13 Things No One Tells You About Self-Publishing

Self-publishing is awesome. But also kind of crazy.

I’ve self-published two books in the last year.

The first one, “My Japanese Husband Thinks I’m Crazy” was a train wreck, to put it in the nicest terms. Literally, it was one headache after another. I could list them all out, but that’s a whole other post in itself.

This second book was… better. Or at least not as bad. Hopefully by book 4 or 5, I will get it down to a science and skip the whole “lets freak out over every little problem for the next three weeks” thing.

Self-publishing has a rather steep learning curve. And I’m finally starting to get the hang of it… so I wanted to share my knowledge.

These are the 13 things no one tells you about self-publishing (or at least no one bothered to tell me).

Books_final_5 cover self publish japanese husband thinks i'm crazy

1. Anyone can do it.

In theory, at least. It’s not like you have to take a test, pass some sort of gatekeeper, or win the luck of the draw. Self-publishing is one of those things that if you want it, you can do it.

Yes, of course it’s really hard. And you do have to have some amount of skill, or you won’t be able to make a worthy book… but every step of the way is up to you. No one is going to swoop in and be like “Sorry, a comic book about penguins plays jazz is stupid. You’re not allowed to make a book like that.”

2. It’s complicated.

Remember all the warm and fuzzy feelings from point number 1? Keep those in mind for the rest of this post. Because self-publishing is unbelievably complicated.

I’m sure I spent about 1600% the work on my first comic book because I had no idea what I was doing. I read hundreds of articles and like six Kindle book about self-publishing… and still ended up being clueless. And overwhelmed.

I sent out more than one hundred press releases (not proud of that), wrote twenty-something guest posts on other people’s blogs (am proud of that – but those didn’t drum up any sales), and tried every marketing tactic/”make your book pop!” trick on the internet.

My husband can verify that I nearly went crazy.

Why did I go so crazy? Well, quite a few reasons, especially…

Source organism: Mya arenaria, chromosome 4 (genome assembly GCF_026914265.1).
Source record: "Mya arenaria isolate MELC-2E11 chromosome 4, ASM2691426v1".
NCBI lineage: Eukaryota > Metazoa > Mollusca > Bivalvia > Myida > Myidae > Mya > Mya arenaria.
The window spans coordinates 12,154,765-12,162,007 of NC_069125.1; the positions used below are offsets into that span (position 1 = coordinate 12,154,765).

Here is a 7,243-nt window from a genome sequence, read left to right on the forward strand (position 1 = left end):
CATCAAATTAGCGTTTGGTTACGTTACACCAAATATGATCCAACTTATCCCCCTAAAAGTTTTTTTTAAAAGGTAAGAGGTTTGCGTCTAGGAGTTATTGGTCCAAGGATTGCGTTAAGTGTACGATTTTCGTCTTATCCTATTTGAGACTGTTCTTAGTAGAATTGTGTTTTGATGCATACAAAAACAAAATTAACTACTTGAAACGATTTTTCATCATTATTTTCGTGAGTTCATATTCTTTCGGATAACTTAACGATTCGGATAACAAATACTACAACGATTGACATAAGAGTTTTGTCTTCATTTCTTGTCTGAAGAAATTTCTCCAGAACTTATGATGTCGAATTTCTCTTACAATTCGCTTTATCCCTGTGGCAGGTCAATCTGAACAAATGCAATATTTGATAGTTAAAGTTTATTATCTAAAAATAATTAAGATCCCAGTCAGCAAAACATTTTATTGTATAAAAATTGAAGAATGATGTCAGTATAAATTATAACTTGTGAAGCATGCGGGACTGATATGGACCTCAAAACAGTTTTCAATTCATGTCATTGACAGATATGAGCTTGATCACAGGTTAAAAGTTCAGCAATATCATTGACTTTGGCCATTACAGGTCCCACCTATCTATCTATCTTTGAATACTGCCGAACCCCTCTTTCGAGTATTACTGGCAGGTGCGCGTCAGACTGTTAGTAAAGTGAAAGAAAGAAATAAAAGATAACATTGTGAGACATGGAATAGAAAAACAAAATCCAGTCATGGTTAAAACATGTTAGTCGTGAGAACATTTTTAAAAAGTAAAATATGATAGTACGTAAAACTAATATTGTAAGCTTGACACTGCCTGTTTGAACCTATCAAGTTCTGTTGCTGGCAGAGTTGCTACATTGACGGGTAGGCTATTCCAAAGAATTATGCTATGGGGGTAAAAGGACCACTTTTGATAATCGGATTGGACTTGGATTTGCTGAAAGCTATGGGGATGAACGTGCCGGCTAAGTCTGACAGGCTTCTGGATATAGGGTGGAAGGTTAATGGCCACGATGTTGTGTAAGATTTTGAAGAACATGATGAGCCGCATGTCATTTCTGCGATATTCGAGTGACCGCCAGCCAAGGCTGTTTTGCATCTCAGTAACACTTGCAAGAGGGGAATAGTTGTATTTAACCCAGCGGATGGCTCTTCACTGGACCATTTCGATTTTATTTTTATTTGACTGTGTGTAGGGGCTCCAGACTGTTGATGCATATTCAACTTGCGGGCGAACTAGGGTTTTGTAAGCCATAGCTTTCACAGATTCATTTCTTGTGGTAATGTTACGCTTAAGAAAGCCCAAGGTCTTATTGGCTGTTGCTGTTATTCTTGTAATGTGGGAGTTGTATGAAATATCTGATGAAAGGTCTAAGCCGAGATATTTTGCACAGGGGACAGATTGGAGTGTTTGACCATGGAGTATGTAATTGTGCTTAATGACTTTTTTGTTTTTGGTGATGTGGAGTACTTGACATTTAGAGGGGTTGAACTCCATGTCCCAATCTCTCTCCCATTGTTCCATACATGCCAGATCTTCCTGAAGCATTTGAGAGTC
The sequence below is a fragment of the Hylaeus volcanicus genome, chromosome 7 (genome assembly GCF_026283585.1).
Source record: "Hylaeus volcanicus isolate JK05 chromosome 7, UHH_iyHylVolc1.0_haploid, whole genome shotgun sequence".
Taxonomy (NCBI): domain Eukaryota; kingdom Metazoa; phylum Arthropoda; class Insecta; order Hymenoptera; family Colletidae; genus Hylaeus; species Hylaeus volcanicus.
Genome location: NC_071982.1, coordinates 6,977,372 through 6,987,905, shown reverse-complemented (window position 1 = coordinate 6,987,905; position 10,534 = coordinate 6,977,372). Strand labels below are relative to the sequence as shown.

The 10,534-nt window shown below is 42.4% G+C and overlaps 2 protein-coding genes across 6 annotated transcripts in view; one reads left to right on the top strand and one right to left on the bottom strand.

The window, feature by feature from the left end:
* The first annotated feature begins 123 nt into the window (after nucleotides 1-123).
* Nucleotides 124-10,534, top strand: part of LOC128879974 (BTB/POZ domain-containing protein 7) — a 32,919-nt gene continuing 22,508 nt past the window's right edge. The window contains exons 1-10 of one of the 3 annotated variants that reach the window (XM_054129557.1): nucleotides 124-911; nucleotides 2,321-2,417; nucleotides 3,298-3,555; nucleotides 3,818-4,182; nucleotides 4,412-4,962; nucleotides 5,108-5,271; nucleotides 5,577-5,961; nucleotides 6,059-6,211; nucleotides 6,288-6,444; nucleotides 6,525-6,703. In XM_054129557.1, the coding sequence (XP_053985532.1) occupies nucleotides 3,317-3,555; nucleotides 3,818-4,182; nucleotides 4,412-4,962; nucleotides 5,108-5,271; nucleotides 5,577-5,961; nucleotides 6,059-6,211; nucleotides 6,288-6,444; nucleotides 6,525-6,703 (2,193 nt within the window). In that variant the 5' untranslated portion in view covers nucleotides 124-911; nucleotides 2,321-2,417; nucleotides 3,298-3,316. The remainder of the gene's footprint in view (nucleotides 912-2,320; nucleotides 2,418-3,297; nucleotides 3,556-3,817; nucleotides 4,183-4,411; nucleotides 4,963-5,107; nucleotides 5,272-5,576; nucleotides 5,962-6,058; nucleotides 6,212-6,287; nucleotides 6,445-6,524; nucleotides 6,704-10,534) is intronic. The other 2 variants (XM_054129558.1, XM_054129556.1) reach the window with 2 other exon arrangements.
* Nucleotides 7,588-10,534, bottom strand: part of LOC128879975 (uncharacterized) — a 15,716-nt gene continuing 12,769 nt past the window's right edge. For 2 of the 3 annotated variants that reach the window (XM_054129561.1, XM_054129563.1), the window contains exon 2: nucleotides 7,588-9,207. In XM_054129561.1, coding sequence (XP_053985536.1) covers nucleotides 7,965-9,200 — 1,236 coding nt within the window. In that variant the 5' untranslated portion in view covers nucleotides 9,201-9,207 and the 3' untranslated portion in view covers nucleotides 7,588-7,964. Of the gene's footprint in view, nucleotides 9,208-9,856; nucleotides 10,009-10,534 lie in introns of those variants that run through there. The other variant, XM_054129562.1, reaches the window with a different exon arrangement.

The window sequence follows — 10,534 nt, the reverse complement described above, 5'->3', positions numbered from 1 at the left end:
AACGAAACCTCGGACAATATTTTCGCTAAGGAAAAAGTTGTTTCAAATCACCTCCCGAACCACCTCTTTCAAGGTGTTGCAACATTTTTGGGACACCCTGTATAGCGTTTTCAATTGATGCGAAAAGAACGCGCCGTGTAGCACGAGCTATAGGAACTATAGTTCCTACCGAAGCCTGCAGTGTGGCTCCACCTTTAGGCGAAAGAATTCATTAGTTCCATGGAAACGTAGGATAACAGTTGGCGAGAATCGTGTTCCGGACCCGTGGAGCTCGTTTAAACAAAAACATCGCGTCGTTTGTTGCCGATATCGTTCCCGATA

3. You have to make lots of different accounts.

To sell my books on Amazon, I made an Amazon account (of course), an Amazon Advantage account (for preorders), an Amazon Author account (so I could be a verified author), an Amazon Affiliate account (so I could advertise the book on my blog), an Amazon Kindle account (so I could upload a Kindle version of my book), an Amazon FBA account in Japan (so I could sell the books in Japan)… and probably something else. And that’s just for selling on Amazon.

I had a document with all my various accounts and logins on it… but I probably burned it. Or lost it. Or something.

I’m not going to lie, I totally understand why people go with traditional publishers. I’d be tempted to sign on – just to avoid this heartache and stress. And, you know, to bask in the glory of being a “real” author (but more on that later).

amazon author page grace buchele mineta

4. But it’s also really easy.

Everything you need to know about self-publishing a book can be found online. It’s confusing, of course, but very manageable.

There are countless (free) resources on the internet that can teach you everything you need to know.

5. You can spend as much (or as little) money as you want.

Personally, I chose to go down the “let’s try to bootstrap the heck out of this book” route. I paid for the ISBN, barcode, proof copy, family/friends editing (for cheap), and a couple Facebook ads (for the first book). In total, everything was less than $800 – which I totally made up in the first five month of sales.

For the second book, I only paid for a barcode and proof copy. I was able to use a leftover ISBN from the first book. I outsourced editing to blog readers and got lucky when a couple friends offered to do it for free. In total, everything was less than $100.

You can spend as much (or as little) money as you want.

6. If you’re completely broke, crowdfunding can help

I ran a Kickstarter campaign to fund my first comic book. It was funded 220% (about $14,000 – a lot of which went towards taxes/printing/shipping). Crowd funding was a lifesaver.

kickstarter self publishing japanese husband

But… it is a lot of work. Six months later, I’m still fulfilling rewards. So. Just be warned.

7. Editors are necessary.

Even for comic books.

Editors are incredibly important. They’re also incredibly expensive. So… just pick your poison.

8. You might actually make more money going with a traditional publisher.

I’m not joking.

Back in July, I was approached by a company that wanted me to write a book. I would get a $5000 advance… and 5% royalties (from the list price) after. They were very specific about what they wanted, though. No comics, just text, and lots of research.